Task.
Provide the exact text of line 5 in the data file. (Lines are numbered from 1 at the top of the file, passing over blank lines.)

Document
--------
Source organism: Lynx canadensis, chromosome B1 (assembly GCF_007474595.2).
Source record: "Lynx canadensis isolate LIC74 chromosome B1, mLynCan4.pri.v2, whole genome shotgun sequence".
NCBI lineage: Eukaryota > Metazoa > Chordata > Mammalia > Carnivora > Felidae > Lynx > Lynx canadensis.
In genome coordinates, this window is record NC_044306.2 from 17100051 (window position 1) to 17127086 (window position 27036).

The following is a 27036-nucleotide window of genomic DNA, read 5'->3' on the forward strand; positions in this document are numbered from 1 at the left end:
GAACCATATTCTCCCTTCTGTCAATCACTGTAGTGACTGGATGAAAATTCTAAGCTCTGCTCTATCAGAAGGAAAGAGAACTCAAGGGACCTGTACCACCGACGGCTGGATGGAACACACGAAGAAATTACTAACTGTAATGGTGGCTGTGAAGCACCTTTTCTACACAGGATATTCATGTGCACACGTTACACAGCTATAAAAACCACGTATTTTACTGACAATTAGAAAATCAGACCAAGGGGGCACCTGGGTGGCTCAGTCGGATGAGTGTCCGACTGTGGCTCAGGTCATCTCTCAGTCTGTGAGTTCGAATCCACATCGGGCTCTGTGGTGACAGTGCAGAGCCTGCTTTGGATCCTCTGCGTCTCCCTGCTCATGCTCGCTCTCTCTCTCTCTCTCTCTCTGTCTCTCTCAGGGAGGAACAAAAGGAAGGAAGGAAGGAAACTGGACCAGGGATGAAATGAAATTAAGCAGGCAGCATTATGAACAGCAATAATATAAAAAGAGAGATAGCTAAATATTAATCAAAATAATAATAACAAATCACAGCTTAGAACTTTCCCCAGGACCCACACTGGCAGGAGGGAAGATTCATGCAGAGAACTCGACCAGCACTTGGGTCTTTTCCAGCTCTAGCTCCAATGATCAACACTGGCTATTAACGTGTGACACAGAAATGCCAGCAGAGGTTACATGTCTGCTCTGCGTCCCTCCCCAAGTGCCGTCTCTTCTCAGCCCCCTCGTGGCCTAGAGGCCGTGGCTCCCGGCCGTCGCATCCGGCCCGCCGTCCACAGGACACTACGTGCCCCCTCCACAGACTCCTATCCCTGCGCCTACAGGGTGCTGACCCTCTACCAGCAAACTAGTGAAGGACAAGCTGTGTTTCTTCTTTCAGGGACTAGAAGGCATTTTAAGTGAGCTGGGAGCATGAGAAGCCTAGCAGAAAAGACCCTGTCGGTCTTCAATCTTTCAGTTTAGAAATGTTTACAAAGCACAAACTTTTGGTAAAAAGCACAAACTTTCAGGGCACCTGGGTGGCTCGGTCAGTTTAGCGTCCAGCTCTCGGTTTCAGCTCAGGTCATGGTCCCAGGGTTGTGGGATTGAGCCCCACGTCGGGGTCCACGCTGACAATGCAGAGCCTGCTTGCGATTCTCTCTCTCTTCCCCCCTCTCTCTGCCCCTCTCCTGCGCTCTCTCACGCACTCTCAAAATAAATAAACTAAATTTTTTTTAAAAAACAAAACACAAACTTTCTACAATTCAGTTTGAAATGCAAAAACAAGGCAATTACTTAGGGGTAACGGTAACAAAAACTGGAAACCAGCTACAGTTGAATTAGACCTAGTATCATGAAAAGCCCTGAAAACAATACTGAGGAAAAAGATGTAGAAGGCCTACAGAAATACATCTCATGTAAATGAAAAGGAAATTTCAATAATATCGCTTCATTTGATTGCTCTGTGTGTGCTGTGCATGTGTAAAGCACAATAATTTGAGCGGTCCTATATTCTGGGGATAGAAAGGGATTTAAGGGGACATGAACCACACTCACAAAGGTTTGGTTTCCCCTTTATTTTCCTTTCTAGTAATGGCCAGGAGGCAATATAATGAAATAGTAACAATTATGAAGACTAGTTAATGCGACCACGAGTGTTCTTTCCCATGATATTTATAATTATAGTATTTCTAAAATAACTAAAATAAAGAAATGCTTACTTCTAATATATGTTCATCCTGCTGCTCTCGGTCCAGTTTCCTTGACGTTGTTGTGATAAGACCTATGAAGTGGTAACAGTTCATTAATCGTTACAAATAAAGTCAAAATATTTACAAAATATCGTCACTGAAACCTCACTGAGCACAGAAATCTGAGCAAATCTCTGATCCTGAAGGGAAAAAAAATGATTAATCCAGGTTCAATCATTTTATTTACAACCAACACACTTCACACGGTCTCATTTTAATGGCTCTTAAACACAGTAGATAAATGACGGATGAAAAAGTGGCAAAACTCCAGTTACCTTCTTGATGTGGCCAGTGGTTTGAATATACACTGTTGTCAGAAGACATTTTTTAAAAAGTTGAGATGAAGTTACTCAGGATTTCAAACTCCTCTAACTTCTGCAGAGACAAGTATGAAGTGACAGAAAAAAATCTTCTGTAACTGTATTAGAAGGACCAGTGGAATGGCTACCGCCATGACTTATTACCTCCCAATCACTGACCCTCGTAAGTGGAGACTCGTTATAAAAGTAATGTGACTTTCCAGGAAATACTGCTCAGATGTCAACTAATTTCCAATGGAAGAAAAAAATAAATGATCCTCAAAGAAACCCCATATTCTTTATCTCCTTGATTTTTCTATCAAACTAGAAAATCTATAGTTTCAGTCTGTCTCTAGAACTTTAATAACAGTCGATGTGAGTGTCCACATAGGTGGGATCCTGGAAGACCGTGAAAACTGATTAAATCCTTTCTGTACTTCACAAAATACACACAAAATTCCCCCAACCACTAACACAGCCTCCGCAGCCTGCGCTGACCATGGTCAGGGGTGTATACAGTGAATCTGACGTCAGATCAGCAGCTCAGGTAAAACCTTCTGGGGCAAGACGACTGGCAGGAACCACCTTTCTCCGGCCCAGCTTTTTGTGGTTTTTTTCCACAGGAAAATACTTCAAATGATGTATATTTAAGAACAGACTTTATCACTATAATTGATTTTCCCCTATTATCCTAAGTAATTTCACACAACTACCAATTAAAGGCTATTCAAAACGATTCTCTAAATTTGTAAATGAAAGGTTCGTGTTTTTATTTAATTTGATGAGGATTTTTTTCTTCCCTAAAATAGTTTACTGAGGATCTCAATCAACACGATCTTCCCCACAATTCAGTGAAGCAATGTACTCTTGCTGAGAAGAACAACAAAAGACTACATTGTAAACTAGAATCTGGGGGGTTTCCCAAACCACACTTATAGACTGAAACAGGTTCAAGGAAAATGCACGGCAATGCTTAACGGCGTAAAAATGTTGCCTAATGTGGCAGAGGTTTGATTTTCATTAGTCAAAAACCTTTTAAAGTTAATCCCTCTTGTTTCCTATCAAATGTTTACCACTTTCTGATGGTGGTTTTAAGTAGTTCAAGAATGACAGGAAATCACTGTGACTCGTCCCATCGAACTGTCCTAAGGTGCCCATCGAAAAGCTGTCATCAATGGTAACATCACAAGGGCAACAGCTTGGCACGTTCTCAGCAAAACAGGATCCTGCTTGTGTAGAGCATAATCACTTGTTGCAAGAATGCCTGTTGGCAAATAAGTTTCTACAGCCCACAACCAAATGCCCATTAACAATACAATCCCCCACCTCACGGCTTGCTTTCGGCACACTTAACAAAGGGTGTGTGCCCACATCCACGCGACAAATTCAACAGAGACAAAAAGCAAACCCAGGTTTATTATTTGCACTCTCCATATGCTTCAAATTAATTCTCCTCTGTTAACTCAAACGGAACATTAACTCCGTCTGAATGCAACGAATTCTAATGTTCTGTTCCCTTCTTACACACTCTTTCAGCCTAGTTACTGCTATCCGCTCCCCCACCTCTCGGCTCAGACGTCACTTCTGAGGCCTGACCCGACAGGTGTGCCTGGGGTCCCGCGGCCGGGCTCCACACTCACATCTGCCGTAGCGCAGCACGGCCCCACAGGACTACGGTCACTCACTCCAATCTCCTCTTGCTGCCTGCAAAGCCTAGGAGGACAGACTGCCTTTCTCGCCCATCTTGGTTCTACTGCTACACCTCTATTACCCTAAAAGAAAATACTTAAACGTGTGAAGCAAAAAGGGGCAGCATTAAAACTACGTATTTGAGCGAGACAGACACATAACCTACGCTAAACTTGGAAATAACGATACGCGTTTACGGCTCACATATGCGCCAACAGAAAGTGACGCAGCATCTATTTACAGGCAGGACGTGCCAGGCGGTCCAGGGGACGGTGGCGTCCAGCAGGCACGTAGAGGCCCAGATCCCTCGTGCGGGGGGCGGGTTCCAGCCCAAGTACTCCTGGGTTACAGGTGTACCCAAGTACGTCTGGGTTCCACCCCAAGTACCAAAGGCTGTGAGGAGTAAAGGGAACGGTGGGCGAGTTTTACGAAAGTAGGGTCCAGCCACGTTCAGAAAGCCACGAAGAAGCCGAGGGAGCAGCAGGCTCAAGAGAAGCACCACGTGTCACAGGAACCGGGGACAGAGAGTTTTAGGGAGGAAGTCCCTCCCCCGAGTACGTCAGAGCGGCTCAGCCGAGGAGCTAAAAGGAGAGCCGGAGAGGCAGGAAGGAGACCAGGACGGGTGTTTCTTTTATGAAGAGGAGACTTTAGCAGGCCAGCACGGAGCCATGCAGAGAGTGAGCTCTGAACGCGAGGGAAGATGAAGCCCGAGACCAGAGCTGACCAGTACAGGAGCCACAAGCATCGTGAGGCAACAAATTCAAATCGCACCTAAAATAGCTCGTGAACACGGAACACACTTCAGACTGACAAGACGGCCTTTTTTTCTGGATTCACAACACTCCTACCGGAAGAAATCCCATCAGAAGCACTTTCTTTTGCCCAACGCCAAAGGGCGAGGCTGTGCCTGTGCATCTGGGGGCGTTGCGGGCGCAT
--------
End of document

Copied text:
The following is a 27036-nucleotide window of genomic DNA, read 5'->3' on the forward strand; positions in this document are numbered from 1 at the left end: